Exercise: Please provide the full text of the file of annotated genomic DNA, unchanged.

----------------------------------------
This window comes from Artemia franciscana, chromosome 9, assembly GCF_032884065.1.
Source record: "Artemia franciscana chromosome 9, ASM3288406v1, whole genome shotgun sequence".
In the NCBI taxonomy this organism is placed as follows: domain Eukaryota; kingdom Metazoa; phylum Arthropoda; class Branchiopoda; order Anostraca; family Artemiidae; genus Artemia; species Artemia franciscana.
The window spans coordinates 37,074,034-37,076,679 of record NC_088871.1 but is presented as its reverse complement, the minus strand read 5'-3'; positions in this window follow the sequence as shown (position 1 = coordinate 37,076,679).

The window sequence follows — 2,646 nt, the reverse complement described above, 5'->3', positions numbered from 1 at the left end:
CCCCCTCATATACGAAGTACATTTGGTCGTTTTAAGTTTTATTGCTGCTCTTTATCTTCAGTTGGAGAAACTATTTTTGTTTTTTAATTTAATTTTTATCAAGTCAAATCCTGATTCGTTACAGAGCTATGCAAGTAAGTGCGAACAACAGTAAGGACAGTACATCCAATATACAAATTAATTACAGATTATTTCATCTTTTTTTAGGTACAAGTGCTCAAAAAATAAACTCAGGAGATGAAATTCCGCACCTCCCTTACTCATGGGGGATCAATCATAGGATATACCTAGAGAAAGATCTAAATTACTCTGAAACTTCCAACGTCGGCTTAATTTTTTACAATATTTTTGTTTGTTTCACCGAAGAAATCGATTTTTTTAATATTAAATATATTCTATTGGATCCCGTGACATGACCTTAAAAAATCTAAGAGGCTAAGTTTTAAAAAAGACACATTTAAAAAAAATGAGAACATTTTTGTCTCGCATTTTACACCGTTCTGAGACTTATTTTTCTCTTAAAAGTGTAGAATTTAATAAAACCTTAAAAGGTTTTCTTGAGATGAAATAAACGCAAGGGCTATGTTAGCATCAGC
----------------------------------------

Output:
This window comes from Artemia franciscana, chromosome 9, assembly GCF_032884065.1.
Source record: "Artemia franciscana chromosome 9, ASM3288406v1, whole genome shotgun sequence".
In the NCBI taxonomy this organism is placed as follows: domain Eukaryota; kingdom Metazoa; phylum Arthropoda; class Branchiopoda; order Anostraca; family Artemiidae; genus Artemia; species Artemia franciscana.
The window spans coordinates 37,074,034-37,076,679 of record NC_088871.1 but is presented as its reverse complement, the minus strand read 5'-3'; positions in this window follow the sequence as shown (position 1 = coordinate 37,076,679).

The window sequence follows — 2,646 nt, the reverse complement described above, 5'->3', positions numbered from 1 at the left end:
CCCCCTCATATACGAAGTACATTTGGTCGTTTTAAGTTTTATTGCTGCTCTTTATCTTCAGTTGGAGAAACTATTTTTGTTTTTTAATTTAATTTTTATCAAGTCAAATCCTGATTCGTTACAGAGCTATGCAAGTAAGTGCGAACAACAGTAAGGACAGTACATCCAATATACAAATTAATTACAGATTATTTCATCTTTTTTTAGGTACAAGTGCTCAAAAAATAAACTCAGGAGATGAAATTCCGCACCTCCCTTACTCATGGGGGATCAATCATAGGATATACCTAGAGAAAGATCTAAATTACTCTGAAACTTCCAACGTCGGCTTAATTTTTTACAATATTTTTGTTTGTTTCACCGAAGAAATCGATTTTTTTAATATTAAATATATTCTATTGGATCCCGTGACATGACCTTAAAAAATCTAAGAGGCTAAGTTTTAAAAAAGACACATTTAAAAAAAATGAGAACATTTTTGTCTCGCATTTTACACCGTTCTGAGACTTATTTTTCTCTTAAAAGTGTAGAATTTAATAAAACCTTAAAAGGTTTTCTTGAGATGAAATAAACGCAAGGGCTATGTTAGCATCAGC